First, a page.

State of Minnesota, Respondent, vs. Cecil Gary Wayman, Appellant.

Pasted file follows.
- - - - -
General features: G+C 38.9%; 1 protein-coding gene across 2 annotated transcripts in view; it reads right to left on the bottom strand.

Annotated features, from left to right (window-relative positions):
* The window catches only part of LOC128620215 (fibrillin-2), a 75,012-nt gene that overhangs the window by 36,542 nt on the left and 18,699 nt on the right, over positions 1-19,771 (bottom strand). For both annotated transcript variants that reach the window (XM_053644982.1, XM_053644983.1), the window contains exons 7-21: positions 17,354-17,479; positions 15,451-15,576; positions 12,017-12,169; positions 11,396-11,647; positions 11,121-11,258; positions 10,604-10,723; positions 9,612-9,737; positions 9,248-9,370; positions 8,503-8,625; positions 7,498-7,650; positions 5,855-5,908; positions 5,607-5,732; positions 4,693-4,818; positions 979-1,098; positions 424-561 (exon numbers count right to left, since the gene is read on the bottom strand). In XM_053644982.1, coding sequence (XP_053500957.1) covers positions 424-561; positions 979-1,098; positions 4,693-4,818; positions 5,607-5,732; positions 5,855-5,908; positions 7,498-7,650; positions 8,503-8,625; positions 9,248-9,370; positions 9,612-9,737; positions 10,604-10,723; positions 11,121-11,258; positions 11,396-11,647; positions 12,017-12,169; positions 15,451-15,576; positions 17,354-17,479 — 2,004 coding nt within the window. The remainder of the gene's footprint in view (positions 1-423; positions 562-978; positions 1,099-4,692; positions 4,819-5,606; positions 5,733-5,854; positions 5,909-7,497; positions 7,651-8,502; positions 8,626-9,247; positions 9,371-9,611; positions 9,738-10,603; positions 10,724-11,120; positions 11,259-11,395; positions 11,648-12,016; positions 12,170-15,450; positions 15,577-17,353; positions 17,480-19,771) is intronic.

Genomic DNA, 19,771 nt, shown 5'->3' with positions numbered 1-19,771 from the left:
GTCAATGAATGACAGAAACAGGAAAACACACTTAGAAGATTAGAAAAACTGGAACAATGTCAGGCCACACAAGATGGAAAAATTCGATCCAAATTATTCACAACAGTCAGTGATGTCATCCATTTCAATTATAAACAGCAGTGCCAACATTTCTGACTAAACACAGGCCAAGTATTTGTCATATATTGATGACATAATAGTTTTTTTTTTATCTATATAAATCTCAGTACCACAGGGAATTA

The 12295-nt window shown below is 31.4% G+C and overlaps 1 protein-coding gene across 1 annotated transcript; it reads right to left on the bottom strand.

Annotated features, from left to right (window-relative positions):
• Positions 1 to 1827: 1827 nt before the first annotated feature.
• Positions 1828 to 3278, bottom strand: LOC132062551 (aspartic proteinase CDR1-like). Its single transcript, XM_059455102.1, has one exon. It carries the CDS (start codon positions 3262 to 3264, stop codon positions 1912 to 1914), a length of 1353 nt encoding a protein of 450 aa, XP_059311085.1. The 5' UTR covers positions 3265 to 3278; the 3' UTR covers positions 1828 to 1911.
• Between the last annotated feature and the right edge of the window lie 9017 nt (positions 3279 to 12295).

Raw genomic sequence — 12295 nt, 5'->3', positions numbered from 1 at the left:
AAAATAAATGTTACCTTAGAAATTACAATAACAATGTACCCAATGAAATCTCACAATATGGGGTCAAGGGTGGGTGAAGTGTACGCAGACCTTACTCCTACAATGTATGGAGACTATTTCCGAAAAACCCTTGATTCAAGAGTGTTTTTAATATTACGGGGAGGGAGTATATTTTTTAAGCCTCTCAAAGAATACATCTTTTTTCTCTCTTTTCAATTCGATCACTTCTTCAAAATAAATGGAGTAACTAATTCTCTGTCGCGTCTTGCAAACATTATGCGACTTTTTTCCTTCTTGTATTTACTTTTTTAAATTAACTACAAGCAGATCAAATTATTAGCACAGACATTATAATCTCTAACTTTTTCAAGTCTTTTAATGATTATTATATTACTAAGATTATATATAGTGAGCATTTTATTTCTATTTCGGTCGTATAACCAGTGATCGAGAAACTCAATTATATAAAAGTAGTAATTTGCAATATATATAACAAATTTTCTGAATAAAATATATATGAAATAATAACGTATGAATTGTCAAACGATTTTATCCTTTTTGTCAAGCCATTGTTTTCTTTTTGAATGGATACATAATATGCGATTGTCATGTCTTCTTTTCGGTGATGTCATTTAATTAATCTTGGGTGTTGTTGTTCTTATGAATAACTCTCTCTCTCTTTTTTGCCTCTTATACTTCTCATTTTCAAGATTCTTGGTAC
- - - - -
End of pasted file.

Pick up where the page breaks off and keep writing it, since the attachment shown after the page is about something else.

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This opinion will be unpublished and may not be cited except as provided by Minn. Stat. § 480A.08, subd. 3 (2010). STATE OF MINNESOTA IN COURT OF APPEALS A10-474 State of Minnesota, Respondent, vs. Cecil Gary Wayman, Appellant. Filed January 25, 2011 Affirmed Worke, Judge Hennepin County District Court File No. 27-CR-08-52923 Lori Swanson, Attorney General, St. Paul, Minnesota; and Michael O. Freeman, Hennepin County Attorney, Michael Richardson, Assistant County Attorney, Minneapolis, Minnesota (for respondent) Mark D. Nyvold, Assistant State Public Defender, St. Paul, Minnesota (for appellant) Considered and decided by Worke, Presiding Judge; Peterson, Judge; and Shumaker, Judge. UNPUBLISHED OPINION WORKE, Judge Appellant challenges his burglary conviction, arguing that the district court abused its discretion by allowing the state to impeach appellant with a prior conviction. In a pro se supplemental brief, appellant argues that he received ineffective assistance of counsel and that his constitutional rights were violated by serialized prosecution. We affirm. FACTS Appellant Cecil Gary Wayman was charged with kidnapping, first-degree burglary, and theft of a motor vehicle following an October 15, 2008 incident. At his first appearance, appellant s attorney noted that appellant was arrested in New Mexico after the incident and was charged with receiving a stolen motor vehicle, which was the vehicle referenced in the Minnesota complaint. Following a plea in New Mexico, appellant served his sentence before extradition to Minnesota. Appellant s attorney argued that appellant was subjected to serialized prosecution because he already served a sentence for the theft charge. The state did not pursue the theft charge, but the district court determined that appellant s argument failed as to the other two charges. L.W. testified at appellant s jury trial that she and appellant dated and lived together at her mother s home. Appellant moved out when the couple broke up shortly before the incident. Around 10:00 a.m. on October 15, L.W. was awakened by a loud noise and appellant jumping on her. L.W. saw that appellant gained access through a window. Appellant told L.W. that he was going to kill her, pulled her hair, punched her, threw her onto the floor, kicked her, and dragged her out of the house. Appellant forced L.W. into her car with him, and he drove away. Appellant drove to a gas station, and L.W. yelled that she needed to use the restroom. Appellant gave in when L.W. s yelling drew attention. L.W. locked herself in the restroom. When appellant s efforts to get L.W. out of the restroom failed, he left and she called 911. 2 Officers photographed L.W. s injuries, including a rug burn on her knee and marks on her head, eye, and rib cage. Officers photographed hair on the floor of L.W. s bedroom, a broken window, and dirt and grass on a window ledge. Attempts were made to collect fingerprint evidence, but prints lifted were not identifiable. Prior to appellant testifying, the state sought to admit prior-conviction evidence to impeach appellant. The district court allowed the evidence, and appellant testified that he has a third-degree-assault conviction from 2003 and a conviction for giving false information to police. Appellant then testified that he moved out of L.W. s mother s home, but that he and L.W. did not break up. Appellant testified that on October 14, he and L.W. went to a party. When appellant realized that L.W. left him at the party, he spent the night at a motel. The next morning, his sister drove him to L.W. s mother s home. He knocked on the door and L.W. answered the door. L.W. gave him her car keys and he drove to a gas station where he left L.W. because she failed to come out of the restroom. A couple of days later, appellant left on a road trip with friends, during which he talked to L.W. and she asked him to pick her up, but he did not want to turn around. Appellant s sister testified that on October 14, appellant and L.W. stopped at her home before going to a party. The next morning, she drove appellant to L.W. s mother s home. Appellant knocked on the door and L.W. willingly left with appellant. One of appellant s friends testified that he and appellant planned a road trip to Las Vegas in L.W. s vehicle. He stated that during the trip, he heard appellant talking to L.W. The jury found appellant guilty of first-degree burglary and fifth-degree assault, and this appeal follows. 3 DECISION Prior-Conviction Impeachment Evidence Appellant argues that the district court abused its discretion by allowing the state to impeach him with a third-degree-assault conviction. See State v. Williams, 771 N.W.2d 514, 518 (Minn. 2009) (stating that an appellate court reviews a district court s decision to admit prior-conviction evidence for an abuse of discretion). The admissibility of prior convictions is partly governed by Minn. R. Evid. 609(a): For the purpose of attacking the credibility of a witness, evidence that the witness has been convicted of a crime shall be admitted only if the crime (1) was punishable by death or imprisonment in excess of one year under the law under which the witness was convicted, and the court determines that the probative value of admitting this evidence outweighs its prejudicial effect, or (2) involved dishonesty or false statement, regardless of the punishment. The district court should consider five factors in determining the admissibility of prior convictions. State v. Jones, 271 N.W.2d 534, 537-38 (Minn. 1978). These factors are: (1) the impeachment value of the prior crime, (2) the date of the conviction and the defendant s subsequent history, (3) the similarity of the past crime with the charged crime (the greater the similarity, the greater the reason for not permitting use of the prior crime to impeach), (4) the importance of defendant s testimony, and (5) the centrality of the credibility issue. Id. at 538. The district court did not address the Jones factors, and erred in failing to do so. See State v. Swanson, 707 N.W.2d 645, 655 (Minn. 2006) (stating that a district court errs if it fails to demonstrate on the record that it weighed the Jones factors). But we may 4 conduct our own review of the Jones factors to determine whether the district court s error was harmless. Id. at 655-56 (reviewing Jones factors in absence of district court analysis and concluding that the district court did not abuse its discretion under rule 609). Impeachment value of the prior crime Appellant argues that the impeachment value of the third-degree-assault conviction was less valuable because it was not a crime of dishonesty. But a prior crime need not relate directly to truth or falsity to have impeachment value. State v. Brouillette, 286 N.W.2d 702, 707 (Minn. 1979). Rather, Minnesota adheres to the whole person doctrine, which recognizes that a crime does not need to involve dishonesty to have impeachment value. See, e.g., State v. Pendleton, 725 N.W.2d 717, 728 (Minn. 2007) (permitting impeachment with prior terroristic-threats and fleeing-a-peace-officer convictions). Thus, evidence of appellant s prior third-degree-assault conviction had impeachment value because it helped the jury see the whole person. See Swanson, 707 N.W.2d at 655 ( [A] prior conviction can have impeachment value by helping the jury see the whole person of the defendant and better evaluate his . . . truthfulness. ). As such, this factor weighs in favor of admission. Date of conviction and subsequent history A felony conviction is admissible if it occurred within ten years of the current offense. Minn. R. Evid. 609(b). The prior conviction occurred in 2003; the current offense occurred in 2008. Appellant concedes that this factor favored admission. 5 Similarity of the crimes Appellant argues that the two crimes are very similar because assault is an element of the burglary charge. The similarity of the prior crime to the current offense weighs against admission. See State v. Bettin, 295 N.W.2d 542, 546 (Minn. 1980) (stating that when the past crime is similar to the charged crime there may be an increased likelihood that the jury will use the evidence substantively rather than merely for impeachment). The past offense was third-degree assault. One is guilty of third-degree assault when he assaults another and inflicts substantial bodily harm. Minn. Stat. § 609.223, subd. 1 (2008). The current first-degree-burglary charge involves one entering a building without consent and with intent to commit a crime, or entering a building without consent and committing a crime while in the building. Minn. Stat. § 609.582, subd. 1 (2008). The jury found appellant guilty of fifth-degree assault, which involves an act committed with intent to cause fear in another of immediate bodily harm or death, or the intentional infliction or attempted intentional infliction of bodily harm. Minn. Stat. § 609.224, subd. 1 (2008). Fifth-degree assault requires a level of intent. See id. Third-degree assault does not require intent, making the crimes less similar than suggested by appellant. See Minn. Stat. § 609.223, subd. 1. Appellant s argument fails because the concern underlying this Jones factor is less pressing when the claimed similarity exists only at an abstract and conceptual level. See State v. Flemino, 721 N.W.2d 326, 329 (Minn. App. 2006) (rejecting argument that prior burglary conviction was similar to robbery charge because both crimes involved entering a residence and committing a crime therein). This factor weighs in favor of admission. 6 Importance of appellant s testimony and the centrality of credibility Appellant argues that there was sufficient evidence connecting him to the offense rendering his testimony unnecessary. Courts often combine the fourth and fifth Jones factors. E.g., Swanson, 707 N.W.2d at 655. In weighing these two factors, courts should consider whether the admission of the evidence will cause the defendant not to testify. State v. Gassler, 505 N.W.2d 62, 66 (Minn. 1993). Generally, if the defendant s version of the facts is centrally important to the result reached by the jury, and he chose not to testify because of impeachment evidence, this factor weighs against admission. Id. at 67. Appellant testified and denied the charges. Appellant claims that credibility was not a central issue, but the jury needed to determine whether to believe the complainant or appellant. See Bettin, 295 N.W.2d at 546 (stating that credibility is a central issue when the jury has to narrow[] to a choice between defendant s credibility and that of one other person ). These factors weigh in favor of admission. Our analysis of the Jones factors indicates that it was not error to admit evidence of appellant s prior conviction. See State v. Hochstein, 623 N.W.2d 617, 624-25 (Minn. App. 2001) (affirming admission of prior conviction when first Jones factor was neutral, second and third factors weighed against admission, and fourth and fifth factors weighed in favor of admission). Pro Se Arguments Ineffective Assistance of Counsel Appellant argues that he did not receive effective assistance of counsel. While the best procedure for raising an ineffective-assistance-of-counsel claim is in a 7 postconviction petition, such claims may be considered on direct appeal if the record is sufficient for review. Torres v. State, 688 N.W.2d 569, 572, n.1 (Minn. 2004). In order to obtain a new trial based on a claim of ineffective assistance, appellant must affirmatively prove that his counsel s representation fell below an objective standard of reasonableness and that there is a reasonable probability that, but for counsel s unprofessional errors, the result of the proceeding would have been different. Gates v. State, 398 N.W.2d 558, 561 (Minn. 1987) (quotations omitted). Appellant claims that his attorney failed to investigate, contact potential witnesses, and challenge evidence. But a claim of ineffective assistance cannot be based on a matter of trial strategy. Leake v. State, 737 N.W.2d 531, 536 (Minn. 2007). The determination of which issues to address at trial receives a presumption of competent performance. See Bruestle v. State, 719 N.W.2d 698, 705 (Minn. 2006) (observing that presumption of counsel s competency receives particular deference when it relates to trial strategy). Appellant raises an issue regarding fingerprint evidence, but the evidence at trial showed that while fingerprints were lifted, they were not useful for identification purposes and there was no evidence that the fingerprints were appellant s. Additionally, there was substantial evidence supporting the jury s verdict, including L.W. s testimony, photographs of L.W. s injuries, and photographs of the crime scene. Even assuming that appellant s counsel s representation fell below the reasonable professional norm because he failed to call a certain witness or challenge evidence, appellant fails to show that there is a reasonable probability that, but for any error, the jury would have had a reasonable doubt respecting guilt. 8 Serialized Prosecution Finally, appellant argues that he was the victim of serialized prosecution. Appellant s attorney raised a similar issue during appellant s first appearance and, as a result, the state did not pursue the theft-of-a-motor-vehicle charge. But appellant seems to argue that all charges stemmed from one behavioral incident and because he pleaded in New Mexico to the motor-vehicle-theft charge, he cannot be tried in Minnesota for the kidnapping and burglary charges. This argument is without merit because appellant was charged with a crime in New Mexico transferring a stolen vehicle into the state. New Mexico could not charge appellant with kidnapping or burglary because those acts occurred in Minnesota. Perhaps appellant thinks that he cannot receive a second sentence because he served a sentence in New Mexico, but, again, the sentence in New Mexico was for the theft charge and unrelated to the sentence imposed in Minnesota. Appellant was not charged, nor was he found guilty or sentenced for the theft in Minnesota; thus, there was no bar to prosecution in Minnesota for the burglary charge. Affirmed. 9